As the child gets even worse, plans to return home are shelved. Days turn into weeks, then months and in some cases even years.
The committee states it has no confidence that the government’s target to reduce the numbers of people with learning disabilities and/ or autism in mental health mwill be met. The biggest barrier to progress is a lack of political focus and accountability to drive change.
The inquiry found:
- The detention of children with learning disabilities and/or autism is often inappropriate and causes suffering and does long-term damage.
- The committee has “no confidence that the target to reduce the numbers of people with learning disabilities and/or autism in mental health hospitals, set out in the NHS Long Term plan, will be met”. The biggest barrier to progress is a lack of political focus and accountability to drive change.
- The right housing, social care and health services needed to prevent people being detained inappropriately are simply not being commissioned at local level.
Too often families of young people, who may be desperately trying advocate on behalf of their children are considered to be the problem, when they can and should to be the solution.
An anonymous parent told the inquiry: "My son was kept in seclusion for up to nine hours at a time. The rule was that he could not leave until he was quiet. With his anxiety and sensory presentation, there was no way this was possible. He started to bang his head against the wall and would bite the wood in the doorframe out of desperation."
The committee calls for the establishment of a Number 10 Unit, with cabinet level leadership, to urgently drive forward reform and safeguard the human rights of young people with learning disabilities and/or autism.
Families of those with learning disabilities and/or autism must be recognised as human rights defenders.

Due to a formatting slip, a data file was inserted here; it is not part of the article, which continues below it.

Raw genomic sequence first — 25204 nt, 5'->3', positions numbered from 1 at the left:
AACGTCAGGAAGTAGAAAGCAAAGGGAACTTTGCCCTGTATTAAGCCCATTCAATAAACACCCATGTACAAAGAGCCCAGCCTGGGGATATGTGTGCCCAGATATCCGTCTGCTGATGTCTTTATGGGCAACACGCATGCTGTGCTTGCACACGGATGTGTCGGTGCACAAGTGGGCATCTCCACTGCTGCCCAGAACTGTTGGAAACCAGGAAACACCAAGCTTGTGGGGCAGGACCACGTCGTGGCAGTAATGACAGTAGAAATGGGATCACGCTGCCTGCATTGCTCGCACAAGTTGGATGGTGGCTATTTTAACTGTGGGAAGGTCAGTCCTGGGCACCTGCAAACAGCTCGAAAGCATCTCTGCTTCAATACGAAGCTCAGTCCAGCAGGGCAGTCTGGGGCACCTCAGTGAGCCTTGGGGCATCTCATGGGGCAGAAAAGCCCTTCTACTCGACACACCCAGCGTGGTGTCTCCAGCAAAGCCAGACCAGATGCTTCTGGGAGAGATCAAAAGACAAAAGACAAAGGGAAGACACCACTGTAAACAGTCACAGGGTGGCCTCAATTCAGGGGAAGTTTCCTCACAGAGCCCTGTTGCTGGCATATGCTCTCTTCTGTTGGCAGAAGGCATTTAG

There should be changes to the law which includes the creation of legal duties on Clinical Commission Groups and local authorities to ensure the right services are available in the community.
The Mental Health Act criteria should be narrowed to avoid inappropriate detention, the committee adds.
It also urges "substantive reform" of the Care Quality Commission's approach and processes. Unannounced inspections should take place at weekends and in the late evening and, where appropriate, the use of covert surveillance methods should be used to better inform inspection judgements.
Receive the latest interviews, features and news stories in the Locum Today monthly email newsletter, designed and produced for locum social workers in the UK.
Type in your email address below and click Subscribe.
Published on 07 January 2016
BASW professional officer Sue Kent and Tricia Gbinigie, business development officer for Independent and Locum Social Workers at BASW provide their Top 10 Tips on things to consider before becoming a locum or independent social worker.
Published on 10 December 2015
Sue Kent, professional officer at BASW, provides locum social workers with 10 Top Tips for successful report writing.